Many steeples dot the Arlington landscape, but few embody our hometown’s activist style of religion like Rock Spring Congregational United Church of Christ.
On May 18-20, Rock Spring will mark its 100th anniversary with a litany of events ranging from a reunion of old pastors to a strawberry festival to a special service for the congregation of 500. Their contributions give them much cause for celebration–countywide.
There’s Arlington’s first community lending library, its first Boy Scout troop, its first cooperative preschool. A roster of prominent Rock Springers includes the late County Board stars Ellen Bozman and Jim Hunter and legendary state Del. Mary Marshall.
Fingerprints of other members can be found on the cornerstones of such institutions as Hospice of Northern Virginia, local Meals on Wheels, the Arlington Food Assistance Center, Arlingtonians Meeting Emergency Needs (AMEN) and the Arlington Housing Corp.
My own relationship with the handsome campus on Little Falls Road consists of having performed, as a 12-year-old in 1965, in a well-meaning rock band on the stage of its Neighborhood House. But I know some contemporary members.
Sara Fitzgerald, a parishioner who married her husband there in 1975, sees the place as “extended family” for many transplanted Washingtonians. “Over the course of its history, Rock Spring seems to have always attracted people who were thoughtful, curious and committed,” she told me. “The key issues have changed over the past 100 years, but we continue to strive to make the world a better place for all of God’s children. We don’t always agree, but we respect each other’s opinions. And we find ways to have fun in the process.”
I asked the current senior pastor, the Rev. Kathryn Nystrand Dwyer, how she addresses political sensitivities from the altar of nonpartisanship. Rock Spring “honors the individual thought process of every person and has long encouraged putting faith into action through service,” she said. “We have a tradition of encouraging respectful and informed conversation and dialogue about current and controversial issues that affect people from all walks of life. We embrace advocacy towards dialogue, bridge-building and understanding. Through sermons, forums, and educational programs, we try to provide a theological rather than political grounding for these efforts.”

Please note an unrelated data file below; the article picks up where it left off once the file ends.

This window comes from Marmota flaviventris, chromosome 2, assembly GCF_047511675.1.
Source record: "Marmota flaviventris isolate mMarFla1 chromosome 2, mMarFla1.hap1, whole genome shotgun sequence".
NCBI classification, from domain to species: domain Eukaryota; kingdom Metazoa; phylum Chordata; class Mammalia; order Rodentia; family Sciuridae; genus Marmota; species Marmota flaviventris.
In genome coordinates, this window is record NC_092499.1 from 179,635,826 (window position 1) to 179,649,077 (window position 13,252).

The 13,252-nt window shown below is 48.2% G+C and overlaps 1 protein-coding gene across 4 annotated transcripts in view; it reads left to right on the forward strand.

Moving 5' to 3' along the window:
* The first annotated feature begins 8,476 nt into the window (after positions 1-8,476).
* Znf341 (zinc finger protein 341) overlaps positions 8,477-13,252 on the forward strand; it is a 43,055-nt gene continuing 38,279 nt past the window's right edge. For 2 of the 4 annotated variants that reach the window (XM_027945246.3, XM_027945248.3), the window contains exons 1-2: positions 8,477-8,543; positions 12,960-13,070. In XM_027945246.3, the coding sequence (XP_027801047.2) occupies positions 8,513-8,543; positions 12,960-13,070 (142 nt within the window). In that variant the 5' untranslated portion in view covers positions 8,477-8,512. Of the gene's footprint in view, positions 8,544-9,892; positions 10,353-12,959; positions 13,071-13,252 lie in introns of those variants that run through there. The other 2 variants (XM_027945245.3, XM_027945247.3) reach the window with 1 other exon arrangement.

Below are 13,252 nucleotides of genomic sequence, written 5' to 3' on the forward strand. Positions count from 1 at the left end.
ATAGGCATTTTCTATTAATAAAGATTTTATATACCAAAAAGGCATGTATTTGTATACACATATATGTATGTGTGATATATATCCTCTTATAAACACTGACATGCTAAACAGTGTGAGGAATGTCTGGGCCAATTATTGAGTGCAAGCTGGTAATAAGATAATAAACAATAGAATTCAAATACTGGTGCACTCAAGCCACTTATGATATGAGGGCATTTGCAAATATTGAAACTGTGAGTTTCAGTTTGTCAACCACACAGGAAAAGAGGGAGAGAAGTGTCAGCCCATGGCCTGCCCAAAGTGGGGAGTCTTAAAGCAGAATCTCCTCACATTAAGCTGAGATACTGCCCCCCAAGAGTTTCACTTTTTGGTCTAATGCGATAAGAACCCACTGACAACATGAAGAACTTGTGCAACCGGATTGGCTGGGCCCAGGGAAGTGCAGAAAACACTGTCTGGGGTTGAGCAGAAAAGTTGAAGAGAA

The historical record offers an even rarer legacy–one of outward-looking, pragmatic citizens prone to avant-garde action. The congregation’s first gift to the community was bestowed just three years after its founding as Vanderwerken Congregational Church (named for the nearby trolley stop along what today is Old Dominion Drive).
What became the Carrie M. Rohrer Memorial Library began in 1915 when a church committee sought to honor a young mother recently deceased. As Eleanor Lee Templeman wrote in her history of Arlington, “They all knew the tedium of reading the same few stories over and over, yet books were expensive for people on government salaries and the nearest public library was Seventh and K Streets in Washington.”
That children’s library, like the cooperative preschool set up at Rock Spring during World War II by WETA founder Elizabeth Campbell and others, still serves the church mission.
In January, the Virginia General Assembly adopted a resolution honoring Rock Spring’s clergy and members for their “constant commitment to democratic decision-making and consensus-building.” The Arlington County Board approved a similar proclamation, congratulating the church for a “vision that looks beyond its immediate neighborhood.”
Charlie Clark may be e-mailed at email@example.com